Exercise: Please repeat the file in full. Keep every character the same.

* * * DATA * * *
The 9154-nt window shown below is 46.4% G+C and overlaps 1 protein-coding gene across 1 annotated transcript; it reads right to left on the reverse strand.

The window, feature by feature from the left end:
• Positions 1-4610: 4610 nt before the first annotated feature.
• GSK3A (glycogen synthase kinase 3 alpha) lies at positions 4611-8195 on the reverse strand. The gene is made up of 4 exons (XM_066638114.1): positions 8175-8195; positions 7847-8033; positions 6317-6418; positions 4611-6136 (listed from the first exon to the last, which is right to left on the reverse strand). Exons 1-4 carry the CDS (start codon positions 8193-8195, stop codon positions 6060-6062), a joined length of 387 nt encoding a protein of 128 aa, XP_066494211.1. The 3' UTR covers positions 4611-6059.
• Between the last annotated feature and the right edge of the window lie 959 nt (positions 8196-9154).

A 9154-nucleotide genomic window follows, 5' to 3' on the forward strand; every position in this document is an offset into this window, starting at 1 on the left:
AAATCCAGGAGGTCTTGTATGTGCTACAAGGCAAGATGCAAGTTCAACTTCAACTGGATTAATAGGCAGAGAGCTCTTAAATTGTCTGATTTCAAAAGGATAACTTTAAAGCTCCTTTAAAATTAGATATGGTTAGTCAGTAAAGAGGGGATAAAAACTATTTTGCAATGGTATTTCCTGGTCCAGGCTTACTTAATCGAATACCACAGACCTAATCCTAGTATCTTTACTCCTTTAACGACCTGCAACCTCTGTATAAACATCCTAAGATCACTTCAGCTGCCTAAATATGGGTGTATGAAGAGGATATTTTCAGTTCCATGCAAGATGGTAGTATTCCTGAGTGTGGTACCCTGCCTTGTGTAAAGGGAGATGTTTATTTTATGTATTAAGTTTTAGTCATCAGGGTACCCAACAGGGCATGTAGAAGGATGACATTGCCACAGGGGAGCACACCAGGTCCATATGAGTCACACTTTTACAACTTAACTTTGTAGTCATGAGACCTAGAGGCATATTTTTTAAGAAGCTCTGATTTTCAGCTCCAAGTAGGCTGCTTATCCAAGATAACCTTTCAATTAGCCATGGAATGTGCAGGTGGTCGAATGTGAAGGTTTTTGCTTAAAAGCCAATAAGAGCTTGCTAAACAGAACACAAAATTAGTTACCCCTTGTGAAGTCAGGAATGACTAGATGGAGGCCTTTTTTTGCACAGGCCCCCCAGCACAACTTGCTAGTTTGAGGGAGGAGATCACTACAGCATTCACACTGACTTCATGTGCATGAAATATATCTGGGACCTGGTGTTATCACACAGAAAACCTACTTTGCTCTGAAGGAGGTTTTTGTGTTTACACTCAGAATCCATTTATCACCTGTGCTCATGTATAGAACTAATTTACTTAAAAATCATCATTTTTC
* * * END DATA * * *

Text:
The 9154-nt window shown below is 46.4% G+C and overlaps 1 protein-coding gene across 1 annotated transcript; it reads right to left on the reverse strand.

The window, feature by feature from the left end:
• Positions 1-4610: 4610 nt before the first annotated feature.
• GSK3A (glycogen synthase kinase 3 alpha) lies at positions 4611-8195 on the reverse strand. The gene is made up of 4 exons (XM_066638114.1): positions 8175-8195; positions 7847-8033; positions 6317-6418; positions 4611-6136 (listed from the first exon to the last, which is right to left on the reverse strand). Exons 1-4 carry the CDS (start codon positions 8193-8195, stop codon positions 6060-6062), a joined length of 387 nt encoding a protein of 128 aa, XP_066494211.1. The 3' UTR covers positions 4611-6059.
• Between the last annotated feature and the right edge of the window lie 959 nt (positions 8196-9154).

A 9154-nucleotide genomic window follows, 5' to 3' on the forward strand; every position in this document is an offset into this window, starting at 1 on the left:
AAATCCAGGAGGTCTTGTATGTGCTACAAGGCAAGATGCAAGTTCAACTTCAACTGGATTAATAGGCAGAGAGCTCTTAAATTGTCTGATTTCAAAAGGATAACTTTAAAGCTCCTTTAAAATTAGATATGGTTAGTCAGTAAAGAGGGGATAAAAACTATTTTGCAATGGTATTTCCTGGTCCAGGCTTACTTAATCGAATACCACAGACCTAATCCTAGTATCTTTACTCCTTTAACGACCTGCAACCTCTGTATAAACATCCTAAGATCACTTCAGCTGCCTAAATATGGGTGTATGAAGAGGATATTTTCAGTTCCATGCAAGATGGTAGTATTCCTGAGTGTGGTACCCTGCCTTGTGTAAAGGGAGATGTTTATTTTATGTATTAAGTTTTAGTCATCAGGGTACCCAACAGGGCATGTAGAAGGATGACATTGCCACAGGGGAGCACACCAGGTCCATATGAGTCACACTTTTACAACTTAACTTTGTAGTCATGAGACCTAGAGGCATATTTTTTAAGAAGCTCTGATTTTCAGCTCCAAGTAGGCTGCTTATCCAAGATAACCTTTCAATTAGCCATGGAATGTGCAGGTGGTCGAATGTGAAGGTTTTTGCTTAAAAGCCAATAAGAGCTTGCTAAACAGAACACAAAATTAGTTACCCCTTGTGAAGTCAGGAATGACTAGATGGAGGCCTTTTTTTGCACAGGCCCCCCAGCACAACTTGCTAGTTTGAGGGAGGAGATCACTACAGCATTCACACTGACTTCATGTGCATGAAATATATCTGGGACCTGGTGTTATCACACAGAAAACCTACTTTGCTCTGAAGGAGGTTTTTGTGTTTACACTCAGAATCCATTTATCACCTGTGCTCATGTATAGAACTAATTTACTTAAAAATCATCATTTTTC